In our latest DIY Photography Hacks post we revisit the kitchen as an ideal hunting ground for the DIY photographer. Here we show you how to use a baking sheet as a background texture to add impact to your still life photography.
Words and images by Ben Brain
Flowers make one of the most alluring subjects for still life photographers – not only are they beautiful to look at, they’re also easy (and inexpensive) to source.
And whether you choose to shoot them in their natural environment or in a makeshift home studio, one variety or another is available all year round.
Here, we’ll show you how to photograph a simple jar of tulips using just natural light from a window and a basic DIY reflector made of tin foil (to bounce light back onto the subject for more even lighting).
Then, to enhance the image and add a more ‘painterly’ feel to the image, we’ll explain how to add a texture.
Experimenting with home-made textures is a great way to give your photos a creative finish, so here we’ll add an image of some old paper that’s been stained, scratched and marked.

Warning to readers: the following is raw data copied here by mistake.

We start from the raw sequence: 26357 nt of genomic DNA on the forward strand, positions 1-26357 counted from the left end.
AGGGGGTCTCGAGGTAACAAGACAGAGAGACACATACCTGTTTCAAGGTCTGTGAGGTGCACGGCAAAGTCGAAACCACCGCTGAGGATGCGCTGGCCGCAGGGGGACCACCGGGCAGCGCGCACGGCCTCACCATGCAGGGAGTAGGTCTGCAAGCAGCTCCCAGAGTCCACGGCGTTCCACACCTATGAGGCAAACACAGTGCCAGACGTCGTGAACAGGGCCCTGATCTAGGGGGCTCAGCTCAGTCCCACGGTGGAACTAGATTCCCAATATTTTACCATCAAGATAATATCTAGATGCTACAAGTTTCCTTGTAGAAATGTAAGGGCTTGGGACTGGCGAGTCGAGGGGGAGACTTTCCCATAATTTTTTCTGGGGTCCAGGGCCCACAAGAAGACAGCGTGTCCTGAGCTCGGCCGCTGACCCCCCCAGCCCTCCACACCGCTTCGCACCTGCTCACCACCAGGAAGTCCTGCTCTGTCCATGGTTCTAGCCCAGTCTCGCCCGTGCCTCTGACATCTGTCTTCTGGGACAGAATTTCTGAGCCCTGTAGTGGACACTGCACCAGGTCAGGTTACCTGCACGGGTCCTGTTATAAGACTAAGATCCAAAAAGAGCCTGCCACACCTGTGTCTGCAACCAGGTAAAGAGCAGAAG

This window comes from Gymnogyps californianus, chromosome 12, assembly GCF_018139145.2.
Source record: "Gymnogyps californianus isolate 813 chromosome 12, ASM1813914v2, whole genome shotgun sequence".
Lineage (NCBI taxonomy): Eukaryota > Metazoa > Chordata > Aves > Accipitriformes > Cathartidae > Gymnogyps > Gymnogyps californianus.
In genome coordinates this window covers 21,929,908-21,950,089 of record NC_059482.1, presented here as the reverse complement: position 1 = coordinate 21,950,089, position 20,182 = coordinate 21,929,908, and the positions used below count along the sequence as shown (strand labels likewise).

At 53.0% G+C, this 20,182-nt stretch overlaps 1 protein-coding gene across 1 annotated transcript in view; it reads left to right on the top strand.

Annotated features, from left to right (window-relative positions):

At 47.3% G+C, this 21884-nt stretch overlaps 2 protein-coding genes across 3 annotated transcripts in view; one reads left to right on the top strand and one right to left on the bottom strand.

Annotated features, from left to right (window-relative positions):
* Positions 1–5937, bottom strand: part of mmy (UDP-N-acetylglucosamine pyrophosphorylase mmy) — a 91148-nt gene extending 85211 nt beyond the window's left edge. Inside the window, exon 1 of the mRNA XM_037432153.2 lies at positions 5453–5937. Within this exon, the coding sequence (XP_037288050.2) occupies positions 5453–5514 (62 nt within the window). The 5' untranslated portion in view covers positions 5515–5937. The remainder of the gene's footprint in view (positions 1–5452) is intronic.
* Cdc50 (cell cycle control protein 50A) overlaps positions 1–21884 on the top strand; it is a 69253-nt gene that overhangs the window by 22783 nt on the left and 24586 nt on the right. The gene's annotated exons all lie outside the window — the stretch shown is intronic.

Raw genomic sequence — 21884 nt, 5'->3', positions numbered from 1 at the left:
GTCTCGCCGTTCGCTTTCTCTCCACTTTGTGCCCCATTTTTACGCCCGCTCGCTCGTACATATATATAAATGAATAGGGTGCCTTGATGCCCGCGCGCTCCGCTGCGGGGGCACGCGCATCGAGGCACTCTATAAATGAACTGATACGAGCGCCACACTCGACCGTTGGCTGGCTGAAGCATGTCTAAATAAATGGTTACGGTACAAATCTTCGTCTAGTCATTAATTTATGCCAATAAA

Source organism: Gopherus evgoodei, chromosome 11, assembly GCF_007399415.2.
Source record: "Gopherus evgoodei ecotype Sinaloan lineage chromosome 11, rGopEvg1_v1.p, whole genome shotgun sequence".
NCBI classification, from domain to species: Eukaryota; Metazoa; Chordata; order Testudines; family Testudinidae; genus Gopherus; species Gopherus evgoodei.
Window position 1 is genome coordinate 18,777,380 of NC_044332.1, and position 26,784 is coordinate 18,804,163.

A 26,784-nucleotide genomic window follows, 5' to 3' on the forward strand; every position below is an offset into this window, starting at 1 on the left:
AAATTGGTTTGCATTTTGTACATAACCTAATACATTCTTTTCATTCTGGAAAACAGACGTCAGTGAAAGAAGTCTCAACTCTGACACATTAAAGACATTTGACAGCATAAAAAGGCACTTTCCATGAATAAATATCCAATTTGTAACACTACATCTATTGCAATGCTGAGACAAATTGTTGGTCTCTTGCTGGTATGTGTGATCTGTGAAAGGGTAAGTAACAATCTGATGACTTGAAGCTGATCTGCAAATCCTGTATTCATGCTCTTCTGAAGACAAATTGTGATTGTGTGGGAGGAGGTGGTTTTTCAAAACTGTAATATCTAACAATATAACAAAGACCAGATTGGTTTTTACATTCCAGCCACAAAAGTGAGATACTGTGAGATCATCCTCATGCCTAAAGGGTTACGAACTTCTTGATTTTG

- Download our 100 free Photoshop textures
On some DSLRs it’s possible to combine your texture and flower as a multiple exposure. However, for greater control we’ll use Photoshop, where we’ll incorporate our texture using layers and Blending Modes. Follow our simple steps to find out exactly how it’s done…
How to use textures and blending modes to get your DIY still life photography looking sharp
Let there be light!
In a simple home studio, try to use a background that complements your subject matter – we used an old dust sheet, which provided the perfect neutral backdrop. Place the jar of flowers near a window and then fashion a simple reflector out of silver foil to bounce light back onto your subject.
Create your texture
It’s a good idea to create a library of interesting textures, which you can then raid to add instant creativity to your photos, whatever their subject. Whether it’s old paper, the grain patterns of wood, stone or even a roasting tin, keep your eyes open; you never know when they’ll come in handy.
Merge your shots
Open the flower and texture images in Photoshop CS or Photoshop Elements, and use Adobe Camera Raw to get them looking their best. Once you’re happy with your images, open them both into one image as layers. Place the texture layer at the top of the stack and set the Blending Mode to Overlay.
Blend Modes: the 10 best blends for photographers (and how to use them)
10 common camera mistakes every photographer makes
Refraction of light: capture amazing photography effects with a glass of water
DIY Photography Hacks: make your own tripod holder